According to Rosbalt, the head of the FSB’s cyber crime investigation unit (TsIB), Sergei Mikhailov, and his deputy, Dmitry Dokuchayev, uncovered Shaltai Boltai’s real identities in 2016. Instead of dissolving the group, however, they took control.

But some argue the nature of the information being leaked proved the group had ties to the FSB from the outset.

A Moscow Times source who claims to have been blackmailed by Shaltai Boltai, insists the information that Shaltai gathered on him “could have been obtained only by surveillance and operative action, not just hacking.” This would mean that Mikhailov could have been involved in Shaltai’s activities from its founding, the source said.

In any case, in autumn 2016, the group got hold of thousands of messages from the official email account of Vladislav Surkov, the coordinator of Russia’s Ukraine policy, and shared it with Ukrainian news websites.


By targeting Surkov, the group might have gone a step too far. In October, Anikeyev was detained after crossing the border into Russia. The arrest was the culmination of an operation that took at least a few months and involved several exchanges with the group, according to a source close to the top-level state authorities. It was not the FSB that arrested Mikhailov, as claimed by most Russian media, but the Federal Security Guard service (FSO), he says.

Within Russia’s security apparatus, the FSO is the FSB’s main competitor. If the sting operation was under FSO control, it would suggest the detentions were part of an internal power struggle between security bodies.

Following his arrest, Anikeyev allegedly started cooperating with the authorities and revealed the supposed involvement of the FSB’s own cyber crime chief, Mikhailov, Russian media reports.

A part of the declassified version Intelligence Community Assessment on Russia's efforts to interfere with the U.S. political process.
A part of the declassified version Intelligence Community Assessment on Russia's efforts to interfere with the U.S. political process. Jon Elswick / AP

A Cover-Up

Mikhailov and deputy Dokuchayev were detained in several months later, in December, and charged with treason. It is unclear, however, what the men stand accused of.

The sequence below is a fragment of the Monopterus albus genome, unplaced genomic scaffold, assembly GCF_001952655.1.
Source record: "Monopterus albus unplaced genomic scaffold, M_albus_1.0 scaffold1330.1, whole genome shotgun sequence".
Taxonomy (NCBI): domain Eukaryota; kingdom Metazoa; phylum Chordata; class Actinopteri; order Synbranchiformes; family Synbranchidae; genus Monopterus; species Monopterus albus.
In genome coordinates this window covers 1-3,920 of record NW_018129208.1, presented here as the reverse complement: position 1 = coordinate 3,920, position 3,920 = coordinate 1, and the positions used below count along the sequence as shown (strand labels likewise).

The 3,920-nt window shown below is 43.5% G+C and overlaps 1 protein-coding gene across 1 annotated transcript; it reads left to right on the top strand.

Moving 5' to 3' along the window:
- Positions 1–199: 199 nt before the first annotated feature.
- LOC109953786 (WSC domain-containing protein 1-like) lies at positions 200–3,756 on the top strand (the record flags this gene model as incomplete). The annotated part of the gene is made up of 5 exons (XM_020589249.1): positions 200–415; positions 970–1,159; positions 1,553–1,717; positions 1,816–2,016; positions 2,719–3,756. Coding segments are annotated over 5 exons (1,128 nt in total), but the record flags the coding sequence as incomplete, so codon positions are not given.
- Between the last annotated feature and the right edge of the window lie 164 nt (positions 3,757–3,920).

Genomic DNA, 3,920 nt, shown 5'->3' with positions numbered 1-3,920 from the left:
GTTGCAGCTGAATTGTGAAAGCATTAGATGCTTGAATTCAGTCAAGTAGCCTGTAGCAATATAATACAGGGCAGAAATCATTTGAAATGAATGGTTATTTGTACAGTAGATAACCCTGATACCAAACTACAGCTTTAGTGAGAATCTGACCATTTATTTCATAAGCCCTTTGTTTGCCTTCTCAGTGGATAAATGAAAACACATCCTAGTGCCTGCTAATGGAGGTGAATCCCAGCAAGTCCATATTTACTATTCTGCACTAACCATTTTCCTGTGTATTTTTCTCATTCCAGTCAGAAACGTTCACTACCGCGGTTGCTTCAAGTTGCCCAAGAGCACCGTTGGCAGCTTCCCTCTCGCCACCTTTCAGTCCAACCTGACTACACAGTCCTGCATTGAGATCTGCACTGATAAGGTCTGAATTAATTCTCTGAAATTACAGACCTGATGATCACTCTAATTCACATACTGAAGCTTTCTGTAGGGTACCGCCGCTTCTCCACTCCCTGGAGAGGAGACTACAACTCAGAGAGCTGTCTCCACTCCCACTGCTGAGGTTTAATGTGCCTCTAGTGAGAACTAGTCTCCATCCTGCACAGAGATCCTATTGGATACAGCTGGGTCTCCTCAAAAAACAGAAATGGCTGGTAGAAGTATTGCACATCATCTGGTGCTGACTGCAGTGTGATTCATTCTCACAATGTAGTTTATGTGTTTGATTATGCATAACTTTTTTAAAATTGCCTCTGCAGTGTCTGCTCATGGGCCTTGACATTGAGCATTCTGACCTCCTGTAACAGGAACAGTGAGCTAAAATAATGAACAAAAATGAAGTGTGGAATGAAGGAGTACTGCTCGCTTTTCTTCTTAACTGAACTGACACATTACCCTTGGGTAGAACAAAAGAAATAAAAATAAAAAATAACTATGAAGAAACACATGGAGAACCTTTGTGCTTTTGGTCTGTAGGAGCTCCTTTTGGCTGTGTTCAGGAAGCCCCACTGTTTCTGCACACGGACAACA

On Jan. 31, the Interfax news agency connected the treason charges to American accusations of Russian hacking ahead of the U.S. presidential elections. It is as close to an official statement as can be expected in Russia.

American intelligence agencies have expressed “high confidence” that the cyber attacks emanated from Moscow. Some now think Mikhailov and his deputy might have funnelled confidential information to the U.S. on Russian hacks of the Arizona and Illinois voter registration databases. To Steven L. Hall, a former CIA head of Russian operations, the connection between the Russian hacking scandal and the recent arrests seems “reasonable.”

“Certainly U.S. intelligence would have loved to talk to Mikhailov,” Hall told The Moscow Times. “But how that could have happened is a complicated question.”

However, according to two Moscow Times sources, the treason charges and the men's supposed link to America are likely a cover story. Politically, the loss of Shaltai Boltai is a big blow to the FSB’s reputation. The U.S. connection makes it easier to explain to an external audience what is, in fact, an internal power struggle, they said.

Rabbit Hole

The scandal shows no sign of ending. So far, according to several media reports, six people have been detained, including the FSB officials, Anikeyev and Ruslan Stoyanov, the head of investigations at Russia’s prominent Kaspersky Lab cybersecurity company.

Meanwhile, at the Lefortovo prison, only Stoyanov agreed to talk with prison monitor Sagiyeva, and only to confirm the date of his detention. Sagiyeva also twice tried to visit Anikeyev, but was told both times he was away at a meeting with investigators.

“Something’s going on,” she told The Moscow Times. “I doubt he is even there.”

As in Shaltai Boltai’s description of Russian politics, nothing in this case is what it seems.